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Better to spend wisely

Read Paddy Hartdegen's thoughts on this matter.

I struggle to understand why major companies and prominent people keep stating the obvious as years muddle by and nothing really changes. Just last month, PricewaterhouseCoopers (PwC) – a major auditing and advisory company –made the pronouncement that raising the fuel levy would be more beneficial and less destructive to the South African economy.

Published in General
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Mining erosion of skills, not soil

Read Paddy Hartdegen’s thoughts on this matter.

We were once the World Cup Champions of mining. Now more and more international companies are looking to abandon their South African operations and focus on more lucrative mining projects elsewhere in Africa, South Africa and Australia.

Published in General

Yet again the government education officials have hailed the matriculation pass rate in South African schools as being a victory for education systems, school pupils and teachers.

Basic Education Minister, Angie Mothshekga hailed the results (with a pass rate of 73,9%) as being an excellent reflection of the exceptional work that teachers and pupils are doing.

Published in General

Read Paddy Hartdegen’s thoughts on this matter.

More than R7-billion is due to be spent by government on revitalising and rebuilding District Six but as with so many of these large-scale infrastructure developments, it just seems to take more and more time.

As things stand the rebuilding of District Six should have started a few years back but consistent delays have seen the project start, falter, halt, start again then splutter some more.

Published in Construction

Read Paddy Hartdegen’s thoughts on this matter.

Pilgrim’s Rest is a great little village with a history that dates back well over a hundred years when it was home to colourful characters like Wheelbarrow Patterson or Mathias Mocket, better known as The Bosun who’d been a seaman and knew how to cook.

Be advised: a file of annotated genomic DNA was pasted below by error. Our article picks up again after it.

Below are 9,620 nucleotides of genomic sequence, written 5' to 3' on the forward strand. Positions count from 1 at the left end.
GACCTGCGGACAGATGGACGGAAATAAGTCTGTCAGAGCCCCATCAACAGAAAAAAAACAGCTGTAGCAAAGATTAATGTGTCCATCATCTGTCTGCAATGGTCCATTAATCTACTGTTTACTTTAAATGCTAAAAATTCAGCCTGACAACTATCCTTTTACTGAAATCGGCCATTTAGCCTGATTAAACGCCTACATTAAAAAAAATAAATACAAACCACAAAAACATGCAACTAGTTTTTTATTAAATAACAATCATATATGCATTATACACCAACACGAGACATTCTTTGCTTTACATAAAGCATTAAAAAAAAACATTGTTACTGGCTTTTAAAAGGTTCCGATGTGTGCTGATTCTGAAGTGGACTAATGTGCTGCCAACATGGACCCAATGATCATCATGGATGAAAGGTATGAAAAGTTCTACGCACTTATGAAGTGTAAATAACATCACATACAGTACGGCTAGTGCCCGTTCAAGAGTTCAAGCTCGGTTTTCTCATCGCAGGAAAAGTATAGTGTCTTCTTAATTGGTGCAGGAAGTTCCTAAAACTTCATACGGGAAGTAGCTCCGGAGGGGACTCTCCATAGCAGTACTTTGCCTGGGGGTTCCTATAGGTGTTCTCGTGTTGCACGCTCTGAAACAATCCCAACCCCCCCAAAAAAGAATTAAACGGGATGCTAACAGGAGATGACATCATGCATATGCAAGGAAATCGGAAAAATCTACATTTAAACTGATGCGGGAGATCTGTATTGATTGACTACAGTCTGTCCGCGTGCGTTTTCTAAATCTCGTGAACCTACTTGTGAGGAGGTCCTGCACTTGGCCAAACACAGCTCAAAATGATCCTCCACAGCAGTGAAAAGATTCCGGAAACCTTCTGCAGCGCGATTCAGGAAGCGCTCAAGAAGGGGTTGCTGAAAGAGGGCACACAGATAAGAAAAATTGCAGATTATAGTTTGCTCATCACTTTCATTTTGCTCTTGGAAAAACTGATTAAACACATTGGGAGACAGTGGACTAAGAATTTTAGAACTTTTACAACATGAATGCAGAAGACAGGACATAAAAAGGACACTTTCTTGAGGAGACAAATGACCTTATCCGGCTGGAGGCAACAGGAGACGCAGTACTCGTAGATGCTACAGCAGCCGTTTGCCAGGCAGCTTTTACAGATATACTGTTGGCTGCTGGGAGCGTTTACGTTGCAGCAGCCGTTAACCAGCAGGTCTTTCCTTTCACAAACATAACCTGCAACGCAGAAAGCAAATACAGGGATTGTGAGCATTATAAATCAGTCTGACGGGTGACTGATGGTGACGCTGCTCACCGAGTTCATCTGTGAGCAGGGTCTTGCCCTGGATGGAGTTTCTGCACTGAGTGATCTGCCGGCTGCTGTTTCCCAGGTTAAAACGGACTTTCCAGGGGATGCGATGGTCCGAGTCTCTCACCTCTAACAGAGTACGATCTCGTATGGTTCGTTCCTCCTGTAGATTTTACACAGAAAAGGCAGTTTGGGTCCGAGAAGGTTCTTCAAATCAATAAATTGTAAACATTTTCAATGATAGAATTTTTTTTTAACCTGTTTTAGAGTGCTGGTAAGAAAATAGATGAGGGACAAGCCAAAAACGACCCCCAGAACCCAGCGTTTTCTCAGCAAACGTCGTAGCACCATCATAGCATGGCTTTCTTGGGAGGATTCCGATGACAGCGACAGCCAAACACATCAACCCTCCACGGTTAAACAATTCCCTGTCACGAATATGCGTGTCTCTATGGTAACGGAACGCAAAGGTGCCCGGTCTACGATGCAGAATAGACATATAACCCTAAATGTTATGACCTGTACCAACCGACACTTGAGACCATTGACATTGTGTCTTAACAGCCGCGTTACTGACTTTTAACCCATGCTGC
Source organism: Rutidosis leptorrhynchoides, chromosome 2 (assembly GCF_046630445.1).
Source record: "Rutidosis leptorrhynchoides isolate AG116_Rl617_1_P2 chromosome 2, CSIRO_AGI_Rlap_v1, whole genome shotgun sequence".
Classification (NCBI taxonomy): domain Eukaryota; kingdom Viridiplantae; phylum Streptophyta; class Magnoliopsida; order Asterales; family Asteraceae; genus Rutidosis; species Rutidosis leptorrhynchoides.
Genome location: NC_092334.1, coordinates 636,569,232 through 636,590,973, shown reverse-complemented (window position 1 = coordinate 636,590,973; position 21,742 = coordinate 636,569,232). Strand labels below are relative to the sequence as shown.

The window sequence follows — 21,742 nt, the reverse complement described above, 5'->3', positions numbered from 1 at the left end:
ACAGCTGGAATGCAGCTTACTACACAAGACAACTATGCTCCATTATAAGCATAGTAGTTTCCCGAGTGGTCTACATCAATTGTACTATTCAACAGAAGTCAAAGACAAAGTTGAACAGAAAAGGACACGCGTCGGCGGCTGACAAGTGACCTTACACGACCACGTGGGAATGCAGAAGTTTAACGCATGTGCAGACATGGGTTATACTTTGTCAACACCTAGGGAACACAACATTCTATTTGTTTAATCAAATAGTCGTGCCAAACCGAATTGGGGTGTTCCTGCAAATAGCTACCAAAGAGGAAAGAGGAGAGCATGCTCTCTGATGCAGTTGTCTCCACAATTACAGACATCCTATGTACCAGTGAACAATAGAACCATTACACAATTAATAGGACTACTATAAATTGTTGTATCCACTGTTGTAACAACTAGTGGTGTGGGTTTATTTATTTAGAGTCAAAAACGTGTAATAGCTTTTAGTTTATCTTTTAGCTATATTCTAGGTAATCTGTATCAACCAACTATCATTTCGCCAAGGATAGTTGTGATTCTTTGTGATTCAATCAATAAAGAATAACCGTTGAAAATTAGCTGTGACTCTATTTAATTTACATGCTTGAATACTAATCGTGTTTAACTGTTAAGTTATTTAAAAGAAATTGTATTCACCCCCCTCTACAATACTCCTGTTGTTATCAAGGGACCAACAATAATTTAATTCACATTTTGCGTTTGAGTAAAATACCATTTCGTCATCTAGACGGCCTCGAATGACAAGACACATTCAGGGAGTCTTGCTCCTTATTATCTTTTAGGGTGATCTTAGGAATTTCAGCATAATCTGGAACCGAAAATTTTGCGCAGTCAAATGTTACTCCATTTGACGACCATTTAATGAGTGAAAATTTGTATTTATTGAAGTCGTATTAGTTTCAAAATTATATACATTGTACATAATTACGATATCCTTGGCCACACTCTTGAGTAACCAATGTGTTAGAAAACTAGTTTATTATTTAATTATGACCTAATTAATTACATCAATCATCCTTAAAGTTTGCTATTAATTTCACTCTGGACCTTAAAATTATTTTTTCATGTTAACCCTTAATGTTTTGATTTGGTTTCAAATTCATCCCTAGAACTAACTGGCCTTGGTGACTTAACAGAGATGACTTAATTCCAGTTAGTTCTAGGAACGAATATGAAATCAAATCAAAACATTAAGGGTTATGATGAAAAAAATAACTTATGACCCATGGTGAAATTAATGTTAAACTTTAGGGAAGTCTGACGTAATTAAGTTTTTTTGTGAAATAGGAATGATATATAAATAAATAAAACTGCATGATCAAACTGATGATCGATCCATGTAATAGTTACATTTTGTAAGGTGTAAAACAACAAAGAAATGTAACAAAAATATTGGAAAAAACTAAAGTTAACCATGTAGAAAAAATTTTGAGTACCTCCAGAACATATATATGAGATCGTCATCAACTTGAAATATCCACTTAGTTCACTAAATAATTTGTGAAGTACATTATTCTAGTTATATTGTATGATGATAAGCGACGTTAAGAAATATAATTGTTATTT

Published in General

Sometimes it’s the really small things in life that have an enormous impact on individuals, businesses and employees all over the world and, very often, it’s the last solution to a problem too.

Two separate events caught my eye this week and both of them were so silly that I thought it worth recording in the light of the widespread corruption, horrific rapes and ever-present criminality that dominates all media reports in South Africa at the moment.

Published in Electrical Engineering
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You might like to remember Zozo township

Read Paddy Hartdegen’s thoughts on this matter.

Maybe a group of pensioners living outside East London needs to be taken more seriously by the South African community-at-large because instead of sitting back and whingeing and whining all day, they are setting an example that thousands of other South Africans could follow – most especially the young, unemployed layabouts of our suburbs, cities and satellite townships.

Published in Construction
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Land claims and renewable energy

Read Paddy Hartdegen’s thoughts on this matter.

With the many new renewable energy companies actively starting to get their new power plants going, several property experts seem concerned that land claims – over land where these power stations are built – could hamper the delivery of power and scupper power generation in later years.

Published in Electrical Engineering
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Why not use alternative building methods?

Read Paddy Hartdegen’s thoughts on this matter.

Just about everybody even remotely involved in the construction industry is aware that the government is planning a huge roll-out of infrastructure as it sets about spending R840-billion on improving our roads, houses, townships and railways in South Africa.

Published in Construction

Read Paddy Hartdegen’s thoughts on this matter.

Community action is so much more productive and sensible than the violent and angry protests that tend to dominate any service delivery issues in South Africa.  These violent outbreaks are characterised by looting, hooliganism, damage to property, loss of life and even the destruction of entire trains, trucks or buses.

Published in General
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crown publications logo reversed

Crown Publications, one of South Africa’s largest business-to-business publishing houses, came into existence in 1986. Since then, the company has grown from producing a single magazine, Electricity SA (renamed Electricity+Control), to publishing six monthly magazines, three quarterlies, and a number of engineering handbooks.

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